Left to Right - Adam McGinnis, Sandy Evans, Joel Noal, me, Gary Frisco

Left to Right – Adam McGinnis, Sandy Evans, Joel Noal, me, Gary Frisco

Lets begin with a slight confession. Even though I consider myself an avid trailrunner, I never raced in the two crowning jewels of northern PA trail running – The Hyner Challenge and the The Megatransect. Now that I admitted to the sacrilege, 2013 is the year to scratch those races off the list. Fast forward: I was now in a crowd of about a thousand runners and it is about a minute before ”go time”. I can’t really tell if I am in the mid-pack or maybe a third from the start line. Somehow walking to the starting area, I lost track of most of my friends and only friend Frisco was there with me. Then on an embankment I see Don Longstreth and Tyler Pepper. About a month and a half ago, they brought me and another friend, Tim Sheehan, to a preview training run of the course and we ran about 65% of the course that day. Don, reiterated some last bit of advice, “run as fast as you can so you can get in front of the bottleneck” he said.
I have been plagued by a temperamental left quad muscle all Spring. Furthermore, I had the Pittsburgh Marathon coming up in two weeks and the Laurel Highlands Ultra in June. I don’t want to over-exert myself or get injured. Also, my training lately was more focused toward long-distance and, frankly, I have been a lot slower than last year. My “comfort pace” and fast-interval times is about 90 seconds per mile slower than this time last year. So I decided not to push it. Granted, I would run harder than I did at Dam Full Marathon back in September when I was recovering from an Achilles injury three weeks prior to the Dam Full. I decided to run smart and give it about 85% to 90% effort. In the days before Hyner I told myself that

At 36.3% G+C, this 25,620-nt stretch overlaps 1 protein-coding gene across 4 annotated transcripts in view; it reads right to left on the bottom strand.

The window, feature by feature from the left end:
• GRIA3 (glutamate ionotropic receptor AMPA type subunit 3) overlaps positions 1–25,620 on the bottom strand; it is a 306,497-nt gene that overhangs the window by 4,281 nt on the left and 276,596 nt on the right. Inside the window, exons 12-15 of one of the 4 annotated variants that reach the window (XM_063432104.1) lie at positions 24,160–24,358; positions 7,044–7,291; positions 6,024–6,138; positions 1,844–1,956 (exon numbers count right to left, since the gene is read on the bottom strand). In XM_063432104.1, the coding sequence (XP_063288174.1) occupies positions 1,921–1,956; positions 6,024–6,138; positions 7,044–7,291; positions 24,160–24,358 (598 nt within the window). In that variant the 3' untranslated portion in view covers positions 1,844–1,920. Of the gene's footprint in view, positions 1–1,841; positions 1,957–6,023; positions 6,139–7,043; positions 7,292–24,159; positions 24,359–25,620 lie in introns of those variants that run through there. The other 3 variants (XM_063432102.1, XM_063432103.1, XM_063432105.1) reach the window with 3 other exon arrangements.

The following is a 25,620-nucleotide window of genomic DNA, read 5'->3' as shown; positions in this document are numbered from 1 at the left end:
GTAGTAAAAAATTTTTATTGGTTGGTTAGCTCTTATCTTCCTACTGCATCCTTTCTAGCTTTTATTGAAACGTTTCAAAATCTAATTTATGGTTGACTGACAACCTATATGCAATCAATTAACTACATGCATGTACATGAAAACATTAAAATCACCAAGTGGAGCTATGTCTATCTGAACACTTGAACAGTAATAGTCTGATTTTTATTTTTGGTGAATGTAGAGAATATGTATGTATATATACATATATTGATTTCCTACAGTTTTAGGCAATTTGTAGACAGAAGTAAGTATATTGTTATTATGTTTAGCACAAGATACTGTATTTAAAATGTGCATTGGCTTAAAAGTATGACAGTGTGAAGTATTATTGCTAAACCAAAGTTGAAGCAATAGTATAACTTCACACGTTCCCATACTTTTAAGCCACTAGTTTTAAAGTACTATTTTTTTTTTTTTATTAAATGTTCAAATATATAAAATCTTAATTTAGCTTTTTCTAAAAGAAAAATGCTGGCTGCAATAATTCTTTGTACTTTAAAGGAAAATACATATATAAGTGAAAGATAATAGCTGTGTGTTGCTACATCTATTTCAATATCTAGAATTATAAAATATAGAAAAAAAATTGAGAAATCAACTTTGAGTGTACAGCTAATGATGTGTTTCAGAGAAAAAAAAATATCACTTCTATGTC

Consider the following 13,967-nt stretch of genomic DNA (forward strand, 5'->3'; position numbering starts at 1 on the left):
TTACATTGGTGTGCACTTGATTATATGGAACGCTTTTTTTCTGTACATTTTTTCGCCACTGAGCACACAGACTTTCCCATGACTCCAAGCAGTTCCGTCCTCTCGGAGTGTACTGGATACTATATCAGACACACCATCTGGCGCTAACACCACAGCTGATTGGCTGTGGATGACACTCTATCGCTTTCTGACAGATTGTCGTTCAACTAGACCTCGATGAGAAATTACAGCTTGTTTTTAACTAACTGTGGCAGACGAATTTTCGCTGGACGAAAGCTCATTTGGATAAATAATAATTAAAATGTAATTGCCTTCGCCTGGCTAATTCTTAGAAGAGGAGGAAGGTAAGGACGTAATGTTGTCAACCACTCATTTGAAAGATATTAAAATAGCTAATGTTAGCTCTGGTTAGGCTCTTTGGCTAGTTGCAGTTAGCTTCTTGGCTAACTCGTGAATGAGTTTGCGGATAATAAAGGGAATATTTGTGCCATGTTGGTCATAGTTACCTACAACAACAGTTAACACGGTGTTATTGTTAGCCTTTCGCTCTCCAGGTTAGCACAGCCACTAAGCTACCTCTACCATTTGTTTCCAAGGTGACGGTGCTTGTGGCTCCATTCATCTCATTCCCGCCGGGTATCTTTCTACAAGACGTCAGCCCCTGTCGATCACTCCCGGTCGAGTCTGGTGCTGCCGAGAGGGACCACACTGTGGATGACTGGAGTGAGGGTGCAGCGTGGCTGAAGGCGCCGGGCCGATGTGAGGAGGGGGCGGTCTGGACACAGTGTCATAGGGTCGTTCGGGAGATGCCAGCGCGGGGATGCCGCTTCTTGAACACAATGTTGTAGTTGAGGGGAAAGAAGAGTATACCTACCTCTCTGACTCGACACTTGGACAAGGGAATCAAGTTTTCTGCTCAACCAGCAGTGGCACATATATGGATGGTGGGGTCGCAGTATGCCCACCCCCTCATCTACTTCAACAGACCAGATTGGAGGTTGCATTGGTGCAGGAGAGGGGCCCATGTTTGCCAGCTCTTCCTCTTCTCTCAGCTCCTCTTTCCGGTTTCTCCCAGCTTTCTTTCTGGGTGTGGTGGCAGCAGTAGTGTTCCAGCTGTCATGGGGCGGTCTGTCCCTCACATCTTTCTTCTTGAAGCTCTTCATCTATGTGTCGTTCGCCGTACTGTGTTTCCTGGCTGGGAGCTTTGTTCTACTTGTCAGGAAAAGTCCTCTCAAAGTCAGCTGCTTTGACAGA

Frisco and I just before the start

Frisco and I just before the start

I’d be very happy to be placed in the top 200 of almost 1000 runners in a time between 3:30 and 4 hours.
Craig Fleming, the race director, was perched on a balcony looking above his congregation of trail runners. His sermon was a simple countdown to zero and we are off. The mass of people moved forward in an avalanche of legs and powered by grit and I immediately lost sight of Don, Tyler and Frisco. I assumed Don and Tyler, heeding their own advice, were sprinting toward the front. Frisco, who was just beside me was gone but my guess was that he was either a few steps behind me or just ahead. I had no idea where other friends, Adam McGinnis, Joel Noal or Frank Sanders were – I lost track of them even before we walked to the start. Tim Sheehan and Sandy Evans said they will be starting from the back.
Before the bottleneck, we ran on a hard road (Route 120), over the West Branch of the Susquehanna, then onto a small township road before reaching the bottleneck. Though I was told to sprint to the bottleneck, I was apprehensive in striding too much and stretching my quad too far. I got into a comfortable pace (low to mid 8’s) as I crossed the river and made a right onto the township road and the bottleneck.
Reaching the bottleneck, it wasn’t as bad as I feared, taking less than twenty seconds or so to funnel down to a single file on a section of singletrack called Cliffhanger.